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Sublingual pollen pill provides durable relief.

ORLANDO - Patients who underwent 3 consecutive years of desensitization to grass pollen with seasonal use of a daily, sublingual pill maintained their reduced level of allergy during the following fourth season despite stopping pill treatment, according to results from a study of 432 patients.

The findings provide the first evidence that sublingual desensitization produces allergy disease modification similar to that of subcutaneous desensitization, Dr. Hans-Jorgen Mailing said during a poster presentation at the meeting.

"The data show sustained clinical efficacy when you stop treatment," said Dr. Mailing, professor of medicine at the University of Copenhagen and chief of the allergy clinic at Gentofte Hospital in nearby Hellerup. "That is disease modifying. If there is no efficacy after you stop treatment, then this treatment will not be viable."

Although long-term efficacy is crucial, "up to now, it seems like sublingual is equivalent to subcutaneous," he said in an interview. But Dr. Mailing cautioned that a major test will be the ability of sublingual desensitization to maintain allergy desensitization during a second year off treatment--results that will come during the fifth and final year of the study and will be available a year from now.

Prior reports from the current study documented the ability of the sublingual grass pollen pill to produce desensitization in adult patients during each of the 3 years of active treatment (J. Allergy Clin. Immunol. 2011;128:559-66).

During the first 3 years, the oral desensitization regimen led to progressively higher levels of symptom reduction each year, compared with placebo, a pattern that mimicked what typically occurs with subcutaneous desensitization.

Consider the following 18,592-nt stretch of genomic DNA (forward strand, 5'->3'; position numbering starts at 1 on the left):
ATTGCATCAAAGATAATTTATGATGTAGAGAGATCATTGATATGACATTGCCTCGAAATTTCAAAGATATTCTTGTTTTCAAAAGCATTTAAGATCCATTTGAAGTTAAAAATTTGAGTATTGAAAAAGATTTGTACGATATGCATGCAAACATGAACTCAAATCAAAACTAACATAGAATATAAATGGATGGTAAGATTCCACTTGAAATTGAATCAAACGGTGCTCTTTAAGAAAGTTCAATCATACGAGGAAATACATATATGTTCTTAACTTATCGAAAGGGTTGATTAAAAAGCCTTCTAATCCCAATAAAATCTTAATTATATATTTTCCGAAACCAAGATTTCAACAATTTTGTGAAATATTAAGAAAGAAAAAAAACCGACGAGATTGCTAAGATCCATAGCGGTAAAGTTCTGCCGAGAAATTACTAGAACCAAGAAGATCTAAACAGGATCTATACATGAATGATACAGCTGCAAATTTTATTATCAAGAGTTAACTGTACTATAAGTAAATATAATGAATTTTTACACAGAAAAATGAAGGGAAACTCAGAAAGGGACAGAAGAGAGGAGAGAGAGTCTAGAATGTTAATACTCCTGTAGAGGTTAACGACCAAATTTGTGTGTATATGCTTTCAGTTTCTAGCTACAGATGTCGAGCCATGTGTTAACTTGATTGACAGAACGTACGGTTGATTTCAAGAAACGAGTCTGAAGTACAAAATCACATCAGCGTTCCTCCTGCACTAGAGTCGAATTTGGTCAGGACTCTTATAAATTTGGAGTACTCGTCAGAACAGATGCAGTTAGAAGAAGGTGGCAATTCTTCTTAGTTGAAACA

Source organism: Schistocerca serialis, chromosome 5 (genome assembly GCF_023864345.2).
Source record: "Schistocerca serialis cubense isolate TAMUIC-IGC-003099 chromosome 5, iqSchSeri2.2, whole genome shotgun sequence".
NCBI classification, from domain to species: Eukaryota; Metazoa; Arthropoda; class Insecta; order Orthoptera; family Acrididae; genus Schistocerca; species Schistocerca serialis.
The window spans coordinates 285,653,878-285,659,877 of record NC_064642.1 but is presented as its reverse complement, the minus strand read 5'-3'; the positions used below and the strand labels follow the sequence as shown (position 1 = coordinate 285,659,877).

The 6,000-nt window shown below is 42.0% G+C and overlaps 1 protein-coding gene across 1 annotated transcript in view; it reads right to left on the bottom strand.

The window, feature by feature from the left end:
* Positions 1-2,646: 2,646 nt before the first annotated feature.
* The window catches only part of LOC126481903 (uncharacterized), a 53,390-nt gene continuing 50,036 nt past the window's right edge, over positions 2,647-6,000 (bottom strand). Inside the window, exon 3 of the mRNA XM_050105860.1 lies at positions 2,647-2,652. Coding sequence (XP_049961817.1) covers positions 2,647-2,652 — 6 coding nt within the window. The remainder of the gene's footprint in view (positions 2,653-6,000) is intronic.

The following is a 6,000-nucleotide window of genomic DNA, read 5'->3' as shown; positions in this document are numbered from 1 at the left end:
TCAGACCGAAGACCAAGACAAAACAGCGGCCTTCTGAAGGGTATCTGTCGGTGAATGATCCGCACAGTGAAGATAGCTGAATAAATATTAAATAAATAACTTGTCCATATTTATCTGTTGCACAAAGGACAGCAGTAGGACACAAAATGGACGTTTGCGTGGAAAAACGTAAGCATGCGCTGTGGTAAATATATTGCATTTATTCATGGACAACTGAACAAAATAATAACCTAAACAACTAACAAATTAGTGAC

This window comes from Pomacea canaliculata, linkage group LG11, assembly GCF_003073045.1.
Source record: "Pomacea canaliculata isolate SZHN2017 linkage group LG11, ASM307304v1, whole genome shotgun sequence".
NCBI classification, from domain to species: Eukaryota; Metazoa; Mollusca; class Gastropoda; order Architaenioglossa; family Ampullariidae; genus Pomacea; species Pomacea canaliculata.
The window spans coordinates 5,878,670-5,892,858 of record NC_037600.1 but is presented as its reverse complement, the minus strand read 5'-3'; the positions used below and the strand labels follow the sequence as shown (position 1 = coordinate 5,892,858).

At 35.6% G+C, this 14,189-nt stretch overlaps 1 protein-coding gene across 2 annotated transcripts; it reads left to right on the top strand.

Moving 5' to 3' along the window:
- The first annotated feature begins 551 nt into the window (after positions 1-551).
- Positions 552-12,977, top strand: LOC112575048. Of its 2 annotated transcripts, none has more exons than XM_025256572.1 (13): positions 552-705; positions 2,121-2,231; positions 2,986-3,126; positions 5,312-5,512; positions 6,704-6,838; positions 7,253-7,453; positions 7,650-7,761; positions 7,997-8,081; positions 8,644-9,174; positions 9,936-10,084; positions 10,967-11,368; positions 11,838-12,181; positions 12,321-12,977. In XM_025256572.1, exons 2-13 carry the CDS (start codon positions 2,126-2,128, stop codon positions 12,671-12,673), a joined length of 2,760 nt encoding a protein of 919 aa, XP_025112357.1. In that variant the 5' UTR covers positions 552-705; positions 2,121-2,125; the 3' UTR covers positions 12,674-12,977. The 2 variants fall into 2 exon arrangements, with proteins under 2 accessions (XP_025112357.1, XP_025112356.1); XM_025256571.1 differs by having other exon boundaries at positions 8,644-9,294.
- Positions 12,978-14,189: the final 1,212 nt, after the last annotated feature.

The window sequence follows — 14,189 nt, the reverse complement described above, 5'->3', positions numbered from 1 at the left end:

The new results showed that during patients' first year off active treatment, symptom relief showed a trend toward a small dip in efficacy (see box), compared with placebo, although patients also self-reported a maintained, positive effect on their total quality of life scores.

During the first year off treatment, the average adjusted symptom score (the study's primary end point) was 29% below the placebo level among 136 patients who both took the pill starting 2 months before the start of their allergy season and remained in the study. The symptom score was 23% below placebo among the 142 patients who took the pill starting 4 months before the start of their allergy season and remained in the study.

The study initially randomized 633 adult patients with grass pollen allergy at several European centers. Patients began receiving either the active desensitization tablet or placebo at 2 months or 4 months before the onset of their local grass pollen season, and continued daily treatment through the end of the local pollen season. They then resumed the same treatment schedule during the subsequent 2 years. By the end of the fourth year of the study, roughly two-thirds of the initially enrolled patients remained in the study.

The most common adverse effect was mouth pruritus, followed by throat irritation. All the adverse effects were mild or moderate, and their incidence and severity steadily declined during the 3 years of active treatment. No patients had an anaphylactic reaction. The worldwide experience with the sublingual grass pollen tablet has so far resulted in six episodes of "doubtful" anaphylaxis. Dr. Mailing said, adding that the sublingual tablet "is safer" than subcutaneous injections.

The study was sponsored by Stallergenes, which markets the tablet as Oralair in Europe. Dr. Mailing disclosed ties with Stallergenes and several other drug companies.
Symptoms Improved With Sublingual Pill
Percent decline in average adjusted symptom scores relative to
patients on placebo

 Treatment began 2 months Treatment began 4 months
 before start of season before start of season
First season w/o -21% -18%
Second season -35% -32%
w/o active
Third season of -38% -35%
First season w/o -29% -23%

Note: All changes were statistically significant relative to the
placebo patients. Source: Dr. Mailing

Note: Table made from bar graph.


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Author:Zoler, Mitchel L.
Publication:Internal Medicine News
Article Type:Clinical report
Date:Mar 15, 2012
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